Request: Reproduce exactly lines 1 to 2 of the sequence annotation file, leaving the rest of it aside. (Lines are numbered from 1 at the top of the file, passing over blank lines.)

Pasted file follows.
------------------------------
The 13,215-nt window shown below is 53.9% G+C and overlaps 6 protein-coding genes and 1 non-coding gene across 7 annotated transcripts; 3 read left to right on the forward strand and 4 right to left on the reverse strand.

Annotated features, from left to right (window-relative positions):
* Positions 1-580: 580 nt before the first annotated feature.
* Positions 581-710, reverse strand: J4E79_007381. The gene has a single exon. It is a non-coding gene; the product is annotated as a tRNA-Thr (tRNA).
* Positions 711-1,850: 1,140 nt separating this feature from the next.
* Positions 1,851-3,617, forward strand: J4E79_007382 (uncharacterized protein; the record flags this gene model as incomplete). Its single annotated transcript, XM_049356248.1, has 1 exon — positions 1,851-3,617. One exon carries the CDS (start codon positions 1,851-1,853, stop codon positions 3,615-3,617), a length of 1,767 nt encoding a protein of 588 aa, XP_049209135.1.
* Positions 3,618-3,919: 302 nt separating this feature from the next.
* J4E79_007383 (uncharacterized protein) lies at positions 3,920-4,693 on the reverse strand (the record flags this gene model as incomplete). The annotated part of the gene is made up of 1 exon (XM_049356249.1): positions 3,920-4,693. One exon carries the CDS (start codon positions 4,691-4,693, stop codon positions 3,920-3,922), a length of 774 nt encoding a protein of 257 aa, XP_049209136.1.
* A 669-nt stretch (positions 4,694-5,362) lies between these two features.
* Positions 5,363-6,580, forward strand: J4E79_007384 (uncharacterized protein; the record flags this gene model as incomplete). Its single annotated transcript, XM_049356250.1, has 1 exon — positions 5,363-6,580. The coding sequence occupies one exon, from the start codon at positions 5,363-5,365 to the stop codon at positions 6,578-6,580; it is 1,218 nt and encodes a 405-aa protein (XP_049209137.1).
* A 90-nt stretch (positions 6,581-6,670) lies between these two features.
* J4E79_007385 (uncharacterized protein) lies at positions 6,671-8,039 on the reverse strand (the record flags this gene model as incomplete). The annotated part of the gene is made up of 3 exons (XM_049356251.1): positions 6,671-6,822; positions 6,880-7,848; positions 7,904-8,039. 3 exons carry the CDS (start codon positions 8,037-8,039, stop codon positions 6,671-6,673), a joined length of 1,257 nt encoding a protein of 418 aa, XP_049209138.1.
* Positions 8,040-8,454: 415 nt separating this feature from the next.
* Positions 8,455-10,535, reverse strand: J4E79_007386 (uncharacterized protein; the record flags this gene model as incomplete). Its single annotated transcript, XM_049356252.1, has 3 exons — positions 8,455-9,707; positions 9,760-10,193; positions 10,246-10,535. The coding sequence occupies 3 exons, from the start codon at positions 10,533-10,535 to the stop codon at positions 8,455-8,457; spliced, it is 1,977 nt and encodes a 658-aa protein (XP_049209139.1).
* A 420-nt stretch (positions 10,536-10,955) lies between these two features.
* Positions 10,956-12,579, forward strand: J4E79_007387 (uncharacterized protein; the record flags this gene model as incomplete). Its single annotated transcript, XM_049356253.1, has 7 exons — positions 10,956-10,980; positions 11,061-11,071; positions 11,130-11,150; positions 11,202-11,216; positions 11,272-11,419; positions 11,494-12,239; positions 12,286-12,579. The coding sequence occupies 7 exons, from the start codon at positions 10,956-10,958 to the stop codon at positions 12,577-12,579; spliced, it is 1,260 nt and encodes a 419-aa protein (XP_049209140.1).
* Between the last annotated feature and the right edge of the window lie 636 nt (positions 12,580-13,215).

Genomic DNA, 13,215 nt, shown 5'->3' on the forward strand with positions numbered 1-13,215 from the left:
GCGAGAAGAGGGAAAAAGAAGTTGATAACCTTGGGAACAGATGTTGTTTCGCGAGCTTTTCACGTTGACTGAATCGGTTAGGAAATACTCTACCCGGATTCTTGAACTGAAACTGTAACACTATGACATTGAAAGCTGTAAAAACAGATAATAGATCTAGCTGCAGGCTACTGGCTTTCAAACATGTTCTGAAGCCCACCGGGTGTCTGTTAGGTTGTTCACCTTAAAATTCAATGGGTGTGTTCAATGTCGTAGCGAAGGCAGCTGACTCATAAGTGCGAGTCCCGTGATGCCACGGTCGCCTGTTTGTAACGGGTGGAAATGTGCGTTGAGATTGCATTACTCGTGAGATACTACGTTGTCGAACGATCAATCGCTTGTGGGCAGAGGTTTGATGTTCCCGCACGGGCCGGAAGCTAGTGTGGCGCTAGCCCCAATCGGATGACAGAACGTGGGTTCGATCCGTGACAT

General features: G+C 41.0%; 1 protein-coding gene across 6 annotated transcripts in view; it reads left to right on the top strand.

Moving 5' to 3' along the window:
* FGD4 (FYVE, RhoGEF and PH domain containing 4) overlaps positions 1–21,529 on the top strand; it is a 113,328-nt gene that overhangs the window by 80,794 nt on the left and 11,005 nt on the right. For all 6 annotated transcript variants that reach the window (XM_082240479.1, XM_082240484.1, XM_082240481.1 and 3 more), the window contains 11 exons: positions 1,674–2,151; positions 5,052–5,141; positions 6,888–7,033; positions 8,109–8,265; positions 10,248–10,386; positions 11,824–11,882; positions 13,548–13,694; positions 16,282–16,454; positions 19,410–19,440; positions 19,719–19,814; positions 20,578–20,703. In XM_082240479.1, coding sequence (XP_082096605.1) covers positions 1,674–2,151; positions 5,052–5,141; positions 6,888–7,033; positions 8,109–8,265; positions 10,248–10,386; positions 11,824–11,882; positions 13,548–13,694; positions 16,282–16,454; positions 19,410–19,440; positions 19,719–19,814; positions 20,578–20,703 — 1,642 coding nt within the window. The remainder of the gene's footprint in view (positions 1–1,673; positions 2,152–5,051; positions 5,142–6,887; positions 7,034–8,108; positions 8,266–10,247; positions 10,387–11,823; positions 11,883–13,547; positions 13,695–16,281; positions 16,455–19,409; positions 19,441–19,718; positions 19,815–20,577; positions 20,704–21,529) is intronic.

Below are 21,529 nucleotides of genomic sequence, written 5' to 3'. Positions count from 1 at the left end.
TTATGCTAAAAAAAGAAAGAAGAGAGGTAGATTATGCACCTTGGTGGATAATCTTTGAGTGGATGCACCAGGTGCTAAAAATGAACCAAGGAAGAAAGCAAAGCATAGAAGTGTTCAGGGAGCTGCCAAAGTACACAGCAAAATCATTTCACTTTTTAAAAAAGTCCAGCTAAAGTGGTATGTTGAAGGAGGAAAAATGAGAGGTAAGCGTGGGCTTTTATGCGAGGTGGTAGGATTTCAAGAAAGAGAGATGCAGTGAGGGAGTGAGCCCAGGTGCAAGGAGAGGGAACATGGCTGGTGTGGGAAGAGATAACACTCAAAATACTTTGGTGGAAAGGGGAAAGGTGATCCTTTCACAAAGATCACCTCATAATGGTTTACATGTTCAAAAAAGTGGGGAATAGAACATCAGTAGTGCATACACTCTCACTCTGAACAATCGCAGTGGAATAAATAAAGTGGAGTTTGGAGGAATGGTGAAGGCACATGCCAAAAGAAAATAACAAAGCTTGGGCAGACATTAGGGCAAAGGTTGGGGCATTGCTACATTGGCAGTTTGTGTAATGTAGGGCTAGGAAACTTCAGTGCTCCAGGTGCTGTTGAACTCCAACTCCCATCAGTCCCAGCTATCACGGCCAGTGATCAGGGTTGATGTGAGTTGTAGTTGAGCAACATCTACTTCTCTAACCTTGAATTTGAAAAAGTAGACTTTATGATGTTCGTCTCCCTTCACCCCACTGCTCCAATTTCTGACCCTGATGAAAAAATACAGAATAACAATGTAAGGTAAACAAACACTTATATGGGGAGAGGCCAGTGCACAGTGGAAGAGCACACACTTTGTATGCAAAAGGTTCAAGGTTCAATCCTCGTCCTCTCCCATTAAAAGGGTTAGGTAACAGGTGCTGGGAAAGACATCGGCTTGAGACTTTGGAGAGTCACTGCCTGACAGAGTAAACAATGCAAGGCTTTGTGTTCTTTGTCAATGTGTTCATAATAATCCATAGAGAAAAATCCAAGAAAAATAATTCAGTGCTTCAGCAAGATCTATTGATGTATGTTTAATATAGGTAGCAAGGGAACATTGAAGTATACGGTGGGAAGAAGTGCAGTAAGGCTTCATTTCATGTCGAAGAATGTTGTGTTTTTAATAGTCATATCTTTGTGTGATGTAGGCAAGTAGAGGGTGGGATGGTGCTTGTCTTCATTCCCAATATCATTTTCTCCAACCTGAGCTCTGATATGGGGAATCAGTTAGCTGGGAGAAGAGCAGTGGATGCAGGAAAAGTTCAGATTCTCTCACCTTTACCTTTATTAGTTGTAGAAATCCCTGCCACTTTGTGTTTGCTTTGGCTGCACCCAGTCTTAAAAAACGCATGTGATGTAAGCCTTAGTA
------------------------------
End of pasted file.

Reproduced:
The 13,215-nt window shown below is 53.9% G+C and overlaps 6 protein-coding genes and 1 non-coding gene across 7 annotated transcripts; 3 read left to right on the forward strand and 4 right to left on the reverse strand.

Annotated features, from left to right (window-relative positions):